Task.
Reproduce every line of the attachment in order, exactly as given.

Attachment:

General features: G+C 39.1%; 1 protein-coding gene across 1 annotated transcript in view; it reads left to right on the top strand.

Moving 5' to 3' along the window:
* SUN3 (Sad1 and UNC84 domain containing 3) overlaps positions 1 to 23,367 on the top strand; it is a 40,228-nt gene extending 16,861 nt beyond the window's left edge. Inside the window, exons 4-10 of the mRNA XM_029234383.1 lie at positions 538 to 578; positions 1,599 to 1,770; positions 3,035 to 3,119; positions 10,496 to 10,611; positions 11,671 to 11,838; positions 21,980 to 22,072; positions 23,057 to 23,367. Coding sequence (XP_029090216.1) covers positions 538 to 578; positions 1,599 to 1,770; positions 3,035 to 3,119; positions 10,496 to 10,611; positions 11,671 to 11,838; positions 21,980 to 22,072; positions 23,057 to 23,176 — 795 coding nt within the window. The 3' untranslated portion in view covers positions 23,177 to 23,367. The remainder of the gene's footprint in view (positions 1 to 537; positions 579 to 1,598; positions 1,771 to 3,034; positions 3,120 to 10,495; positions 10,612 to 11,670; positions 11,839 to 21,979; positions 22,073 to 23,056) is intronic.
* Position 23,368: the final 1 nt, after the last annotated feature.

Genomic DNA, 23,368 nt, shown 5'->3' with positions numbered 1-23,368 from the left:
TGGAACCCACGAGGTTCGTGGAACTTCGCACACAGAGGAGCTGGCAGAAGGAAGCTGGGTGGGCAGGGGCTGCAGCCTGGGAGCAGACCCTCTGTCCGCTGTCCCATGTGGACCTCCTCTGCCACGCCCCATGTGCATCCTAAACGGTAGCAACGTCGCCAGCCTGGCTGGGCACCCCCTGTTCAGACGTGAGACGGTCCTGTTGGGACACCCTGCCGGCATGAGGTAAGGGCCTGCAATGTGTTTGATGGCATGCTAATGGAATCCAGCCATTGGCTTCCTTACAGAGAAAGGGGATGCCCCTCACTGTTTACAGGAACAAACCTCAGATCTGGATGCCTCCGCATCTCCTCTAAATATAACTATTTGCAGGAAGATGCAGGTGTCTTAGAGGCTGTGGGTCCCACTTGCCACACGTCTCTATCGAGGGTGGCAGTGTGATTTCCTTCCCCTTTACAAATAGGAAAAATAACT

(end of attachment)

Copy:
General features: G+C 39.1%; 1 protein-coding gene across 1 annotated transcript in view; it reads left to right on the top strand.

Moving 5' to 3' along the window:
* SUN3 (Sad1 and UNC84 domain containing 3) overlaps positions 1 to 23,367 on the top strand; it is a 40,228-nt gene extending 16,861 nt beyond the window's left edge. Inside the window, exons 4-10 of the mRNA XM_029234383.1 lie at positions 538 to 578; positions 1,599 to 1,770; positions 3,035 to 3,119; positions 10,496 to 10,611; positions 11,671 to 11,838; positions 21,980 to 22,072; positions 23,057 to 23,367. Coding sequence (XP_029090216.1) covers positions 538 to 578; positions 1,599 to 1,770; positions 3,035 to 3,119; positions 10,496 to 10,611; positions 11,671 to 11,838; positions 21,980 to 22,072; positions 23,057 to 23,176 — 795 coding nt within the window. The 3' untranslated portion in view covers positions 23,177 to 23,367. The remainder of the gene's footprint in view (positions 1 to 537; positions 579 to 1,598; positions 1,771 to 3,034; positions 3,120 to 10,495; positions 10,612 to 11,670; positions 11,839 to 21,979; positions 22,073 to 23,056) is intronic.
* Position 23,368: the final 1 nt, after the last annotated feature.

Genomic DNA, 23,368 nt, shown 5'->3' with positions numbered 1-23,368 from the left:
TGGAACCCACGAGGTTCGTGGAACTTCGCACACAGAGGAGCTGGCAGAAGGAAGCTGGGTGGGCAGGGGCTGCAGCCTGGGAGCAGACCCTCTGTCCGCTGTCCCATGTGGACCTCCTCTGCCACGCCCCATGTGCATCCTAAACGGTAGCAACGTCGCCAGCCTGGCTGGGCACCCCCTGTTCAGACGTGAGACGGTCCTGTTGGGACACCCTGCCGGCATGAGGTAAGGGCCTGCAATGTGTTTGATGGCATGCTAATGGAATCCAGCCATTGGCTTCCTTACAGAGAAAGGGGATGCCCCTCACTGTTTACAGGAACAAACCTCAGATCTGGATGCCTCCGCATCTCCTCTAAATATAACTATTTGCAGGAAGATGCAGGTGTCTTAGAGGCTGTGGGTCCCACTTGCCACACGTCTCTATCGAGGGTGGCAGTGTGATTTCCTTCCCCTTTACAAATAGGAAAAATAACT